Liberia: USAID, Partners Celebrate the Success of the Read Liberia Program

... As the World Marks International Literacy Day

Today, September 8, the United States joined the global community to celebrate International Literacy Day as a reminder about the value of literacy in building inclusive, democratic, more equitable, and prosperous societies.

 Despite the global goal and efforts to increase literacy, a recent report from UNESCO indicates that over 770 million people worldwide lack basic literacy skills. In Liberia, the Ministry of Education estimates that nearly one in two women and one in four men (ages 15-49 years old) cannot read proficiently.   

To help address the root causes of illiteracy in Liberia, the United States through USAID, and in collaboration with the Ministry of Education and its partner RTI International, set out to help improve the reading skills of grades one and two learners through USAID’s Read Liberia Activity, a $28 million, five-year program implemented in six focus counties: Bong, Grand Bassa, Lofa, Margibi, Montserrado, and Nimba.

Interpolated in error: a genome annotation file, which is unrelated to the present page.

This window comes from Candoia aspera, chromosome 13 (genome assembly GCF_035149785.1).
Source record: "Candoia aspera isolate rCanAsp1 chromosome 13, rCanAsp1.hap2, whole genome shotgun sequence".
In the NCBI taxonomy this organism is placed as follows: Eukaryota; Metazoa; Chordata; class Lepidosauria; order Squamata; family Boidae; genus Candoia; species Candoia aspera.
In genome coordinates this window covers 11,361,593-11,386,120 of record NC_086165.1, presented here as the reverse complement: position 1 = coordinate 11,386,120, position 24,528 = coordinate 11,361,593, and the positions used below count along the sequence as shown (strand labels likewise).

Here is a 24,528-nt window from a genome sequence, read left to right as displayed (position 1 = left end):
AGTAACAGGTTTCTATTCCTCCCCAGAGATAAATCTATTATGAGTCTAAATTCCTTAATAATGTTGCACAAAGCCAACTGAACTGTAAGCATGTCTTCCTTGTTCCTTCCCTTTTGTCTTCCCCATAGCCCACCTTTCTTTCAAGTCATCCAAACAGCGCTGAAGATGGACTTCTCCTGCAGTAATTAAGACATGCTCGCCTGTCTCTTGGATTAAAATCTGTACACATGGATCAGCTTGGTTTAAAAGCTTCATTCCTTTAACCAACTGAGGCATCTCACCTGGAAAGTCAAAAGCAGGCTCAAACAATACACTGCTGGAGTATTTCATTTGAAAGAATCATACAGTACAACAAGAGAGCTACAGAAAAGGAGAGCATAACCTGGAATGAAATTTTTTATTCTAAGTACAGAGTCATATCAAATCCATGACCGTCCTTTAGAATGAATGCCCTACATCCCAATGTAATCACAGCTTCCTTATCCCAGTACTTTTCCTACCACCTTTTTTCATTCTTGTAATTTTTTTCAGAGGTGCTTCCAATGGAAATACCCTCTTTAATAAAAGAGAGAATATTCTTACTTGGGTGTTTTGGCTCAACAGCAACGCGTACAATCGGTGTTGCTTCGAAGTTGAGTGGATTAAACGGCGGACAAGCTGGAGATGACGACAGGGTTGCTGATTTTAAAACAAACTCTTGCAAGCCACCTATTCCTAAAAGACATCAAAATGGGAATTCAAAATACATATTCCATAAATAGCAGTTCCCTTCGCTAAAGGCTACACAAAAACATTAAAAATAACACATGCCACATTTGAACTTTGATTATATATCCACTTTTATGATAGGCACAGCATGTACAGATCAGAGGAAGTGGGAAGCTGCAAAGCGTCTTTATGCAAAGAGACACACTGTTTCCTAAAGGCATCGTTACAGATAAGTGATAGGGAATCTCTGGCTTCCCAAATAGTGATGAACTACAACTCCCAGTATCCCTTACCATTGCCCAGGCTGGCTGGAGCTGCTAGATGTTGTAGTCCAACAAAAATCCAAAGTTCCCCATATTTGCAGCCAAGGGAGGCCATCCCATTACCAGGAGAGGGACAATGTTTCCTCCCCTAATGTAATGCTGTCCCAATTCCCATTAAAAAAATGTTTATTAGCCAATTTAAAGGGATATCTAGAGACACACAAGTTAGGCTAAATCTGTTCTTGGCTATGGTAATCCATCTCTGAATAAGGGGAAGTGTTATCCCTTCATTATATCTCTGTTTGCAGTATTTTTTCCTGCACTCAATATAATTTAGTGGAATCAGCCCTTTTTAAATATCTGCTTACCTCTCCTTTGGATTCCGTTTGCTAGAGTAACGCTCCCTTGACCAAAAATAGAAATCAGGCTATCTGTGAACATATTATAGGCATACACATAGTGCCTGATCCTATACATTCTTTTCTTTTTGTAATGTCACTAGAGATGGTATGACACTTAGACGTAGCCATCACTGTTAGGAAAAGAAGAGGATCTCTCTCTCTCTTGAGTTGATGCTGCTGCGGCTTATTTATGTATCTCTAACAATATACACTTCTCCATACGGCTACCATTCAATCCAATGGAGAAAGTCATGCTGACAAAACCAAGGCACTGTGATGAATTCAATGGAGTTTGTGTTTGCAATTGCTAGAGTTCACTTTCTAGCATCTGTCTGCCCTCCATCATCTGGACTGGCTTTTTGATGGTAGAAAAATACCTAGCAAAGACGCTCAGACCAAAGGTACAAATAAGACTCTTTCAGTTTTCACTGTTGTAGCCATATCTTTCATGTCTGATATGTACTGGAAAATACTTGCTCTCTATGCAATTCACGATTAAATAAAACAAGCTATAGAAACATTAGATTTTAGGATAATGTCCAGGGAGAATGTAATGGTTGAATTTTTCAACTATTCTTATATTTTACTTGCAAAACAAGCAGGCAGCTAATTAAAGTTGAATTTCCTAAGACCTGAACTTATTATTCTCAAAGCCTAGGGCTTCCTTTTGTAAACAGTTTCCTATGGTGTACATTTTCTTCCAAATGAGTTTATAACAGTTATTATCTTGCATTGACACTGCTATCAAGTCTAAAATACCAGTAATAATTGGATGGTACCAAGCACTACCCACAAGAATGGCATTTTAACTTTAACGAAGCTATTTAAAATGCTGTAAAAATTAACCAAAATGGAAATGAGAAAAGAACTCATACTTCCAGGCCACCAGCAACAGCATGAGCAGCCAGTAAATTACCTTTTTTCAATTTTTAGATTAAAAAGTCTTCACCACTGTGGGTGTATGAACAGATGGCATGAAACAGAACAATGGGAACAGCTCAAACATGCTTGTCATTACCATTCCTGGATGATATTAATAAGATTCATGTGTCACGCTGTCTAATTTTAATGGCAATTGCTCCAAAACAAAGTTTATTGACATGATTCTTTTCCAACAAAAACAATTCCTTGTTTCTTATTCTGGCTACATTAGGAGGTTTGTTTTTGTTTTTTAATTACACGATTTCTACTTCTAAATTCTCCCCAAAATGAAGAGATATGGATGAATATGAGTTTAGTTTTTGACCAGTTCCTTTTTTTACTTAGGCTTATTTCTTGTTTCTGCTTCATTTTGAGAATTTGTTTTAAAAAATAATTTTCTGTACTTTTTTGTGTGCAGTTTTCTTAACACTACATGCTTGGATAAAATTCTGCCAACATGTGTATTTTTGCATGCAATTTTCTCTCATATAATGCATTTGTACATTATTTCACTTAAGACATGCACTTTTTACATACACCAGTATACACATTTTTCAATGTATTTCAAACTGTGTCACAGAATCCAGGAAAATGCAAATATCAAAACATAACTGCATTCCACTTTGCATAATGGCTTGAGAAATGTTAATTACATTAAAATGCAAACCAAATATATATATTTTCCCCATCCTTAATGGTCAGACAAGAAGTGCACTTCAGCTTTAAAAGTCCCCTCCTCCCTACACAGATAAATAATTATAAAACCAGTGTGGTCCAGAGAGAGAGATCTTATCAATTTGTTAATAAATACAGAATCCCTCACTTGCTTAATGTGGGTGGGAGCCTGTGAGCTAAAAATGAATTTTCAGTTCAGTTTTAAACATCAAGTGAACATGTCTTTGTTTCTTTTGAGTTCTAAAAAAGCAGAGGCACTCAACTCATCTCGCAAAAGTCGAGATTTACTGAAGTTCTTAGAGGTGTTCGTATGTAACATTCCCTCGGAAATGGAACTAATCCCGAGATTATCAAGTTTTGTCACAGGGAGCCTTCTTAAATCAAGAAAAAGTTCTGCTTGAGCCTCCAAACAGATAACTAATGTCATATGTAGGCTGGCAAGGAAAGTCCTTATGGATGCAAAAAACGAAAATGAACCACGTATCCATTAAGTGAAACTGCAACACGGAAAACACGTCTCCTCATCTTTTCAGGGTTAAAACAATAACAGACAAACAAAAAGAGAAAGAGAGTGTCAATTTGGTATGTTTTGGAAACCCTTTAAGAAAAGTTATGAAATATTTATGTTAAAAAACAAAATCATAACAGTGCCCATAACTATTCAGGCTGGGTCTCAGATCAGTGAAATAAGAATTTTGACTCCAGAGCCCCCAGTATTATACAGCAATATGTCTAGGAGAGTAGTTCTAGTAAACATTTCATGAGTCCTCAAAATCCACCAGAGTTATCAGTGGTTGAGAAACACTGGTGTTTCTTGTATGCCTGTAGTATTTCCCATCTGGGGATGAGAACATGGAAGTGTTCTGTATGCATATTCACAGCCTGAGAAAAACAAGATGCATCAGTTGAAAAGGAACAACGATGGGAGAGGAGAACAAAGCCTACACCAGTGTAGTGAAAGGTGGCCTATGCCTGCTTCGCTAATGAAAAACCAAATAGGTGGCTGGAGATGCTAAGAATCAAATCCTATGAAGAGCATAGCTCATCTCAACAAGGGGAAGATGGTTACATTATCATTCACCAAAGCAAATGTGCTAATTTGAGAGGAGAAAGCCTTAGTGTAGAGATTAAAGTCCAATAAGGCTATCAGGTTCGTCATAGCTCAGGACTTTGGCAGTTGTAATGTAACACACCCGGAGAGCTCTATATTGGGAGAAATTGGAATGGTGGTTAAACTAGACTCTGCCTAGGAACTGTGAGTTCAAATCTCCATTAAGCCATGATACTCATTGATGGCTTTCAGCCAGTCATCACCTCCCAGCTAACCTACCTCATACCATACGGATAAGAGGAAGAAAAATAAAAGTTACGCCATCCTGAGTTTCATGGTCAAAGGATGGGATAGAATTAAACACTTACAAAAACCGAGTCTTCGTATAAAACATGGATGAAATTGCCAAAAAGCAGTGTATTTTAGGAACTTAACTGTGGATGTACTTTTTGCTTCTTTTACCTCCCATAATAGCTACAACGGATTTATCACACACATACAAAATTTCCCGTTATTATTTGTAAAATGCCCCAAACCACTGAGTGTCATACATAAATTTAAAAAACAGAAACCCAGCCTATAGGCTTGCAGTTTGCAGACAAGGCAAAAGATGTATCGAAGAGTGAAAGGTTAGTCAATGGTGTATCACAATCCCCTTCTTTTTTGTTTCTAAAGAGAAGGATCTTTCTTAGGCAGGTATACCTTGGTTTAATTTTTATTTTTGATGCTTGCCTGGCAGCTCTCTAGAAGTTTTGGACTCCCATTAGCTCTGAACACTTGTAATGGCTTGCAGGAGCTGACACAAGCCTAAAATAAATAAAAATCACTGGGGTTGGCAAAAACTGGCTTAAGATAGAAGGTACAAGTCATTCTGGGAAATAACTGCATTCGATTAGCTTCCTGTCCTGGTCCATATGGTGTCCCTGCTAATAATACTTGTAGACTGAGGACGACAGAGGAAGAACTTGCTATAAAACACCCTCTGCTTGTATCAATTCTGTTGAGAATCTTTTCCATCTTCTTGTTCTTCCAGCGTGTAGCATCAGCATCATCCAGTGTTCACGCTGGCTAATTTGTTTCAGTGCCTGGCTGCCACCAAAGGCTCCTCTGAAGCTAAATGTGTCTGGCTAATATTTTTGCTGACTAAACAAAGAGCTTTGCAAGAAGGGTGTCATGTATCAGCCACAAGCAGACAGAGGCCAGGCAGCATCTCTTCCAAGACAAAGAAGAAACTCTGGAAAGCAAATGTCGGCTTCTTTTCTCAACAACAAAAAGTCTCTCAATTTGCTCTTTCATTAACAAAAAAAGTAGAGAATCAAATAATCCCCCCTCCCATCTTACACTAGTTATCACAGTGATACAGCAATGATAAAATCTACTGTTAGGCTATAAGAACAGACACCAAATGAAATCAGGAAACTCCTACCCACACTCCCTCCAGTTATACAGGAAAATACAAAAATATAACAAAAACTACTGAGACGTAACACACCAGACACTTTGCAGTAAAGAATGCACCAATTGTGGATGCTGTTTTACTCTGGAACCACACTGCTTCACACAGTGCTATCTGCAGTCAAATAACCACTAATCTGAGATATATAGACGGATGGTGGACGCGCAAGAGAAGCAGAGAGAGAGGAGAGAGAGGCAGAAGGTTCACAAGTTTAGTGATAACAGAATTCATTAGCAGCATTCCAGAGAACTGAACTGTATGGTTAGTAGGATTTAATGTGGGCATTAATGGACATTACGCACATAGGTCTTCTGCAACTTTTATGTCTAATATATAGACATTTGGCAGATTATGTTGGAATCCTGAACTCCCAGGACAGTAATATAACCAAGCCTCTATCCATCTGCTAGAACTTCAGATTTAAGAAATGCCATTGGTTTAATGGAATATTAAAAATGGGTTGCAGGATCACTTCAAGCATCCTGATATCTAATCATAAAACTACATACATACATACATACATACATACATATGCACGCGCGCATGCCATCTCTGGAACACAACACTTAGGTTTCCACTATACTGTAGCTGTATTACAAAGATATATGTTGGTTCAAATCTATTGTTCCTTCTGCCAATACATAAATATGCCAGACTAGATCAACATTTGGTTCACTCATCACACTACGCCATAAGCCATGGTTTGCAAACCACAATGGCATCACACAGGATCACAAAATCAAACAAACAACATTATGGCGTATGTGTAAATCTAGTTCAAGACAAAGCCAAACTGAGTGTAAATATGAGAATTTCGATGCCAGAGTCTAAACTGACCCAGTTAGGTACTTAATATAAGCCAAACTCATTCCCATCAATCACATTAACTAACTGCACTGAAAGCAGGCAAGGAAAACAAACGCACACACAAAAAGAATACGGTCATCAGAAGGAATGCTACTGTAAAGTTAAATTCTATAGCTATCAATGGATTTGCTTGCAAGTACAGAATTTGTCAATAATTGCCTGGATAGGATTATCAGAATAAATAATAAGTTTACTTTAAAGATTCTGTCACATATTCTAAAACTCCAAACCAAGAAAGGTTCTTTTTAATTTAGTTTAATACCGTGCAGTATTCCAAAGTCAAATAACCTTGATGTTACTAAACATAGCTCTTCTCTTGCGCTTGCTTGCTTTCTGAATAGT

The Read Liberia program closed last month after training 4,500 teachers and reaching 180,000 early grade learners in 640 public primary schools. The program provided over 391,000 textbooks and mobilized over 600 Parent Teacher Associations to encourage at-home reading. The results of the program are unambiguous. 

An impact evaluation showed that students in schools supported by Read Liberia can read nearly two times more correct words per minute than students in non-Read Liberia schools. Furthermore, the Read Liberia program more than tripled the number of students who can read 50 or more correct words per minute.

The Ministry of Education is looking to build on the successes of the Read Liberia program and has already established a national reading technical working group to lead the effort. The Ministry has also identified master trainers from among the teachers trained to deliver the Read Liberia early grade reading curriculum to begin conducting their own reading training. 

These training sessions will also be open to private school teachers for a small fee and those teachers trained will be certified as “reading teachers.” In addition, the Ministry of Education will begin partnering with local printers to print learning materials created under Read Liberia for families to purchase at a modest cost, so their children have access to reading textbooks and other learning materials. 

On this Day of International Literacy, the United States joins its Read Liberia partners in celebrating our collective achievements and remains committed to helping transform the lives of Liberian children by fostering a lifelong love of reading.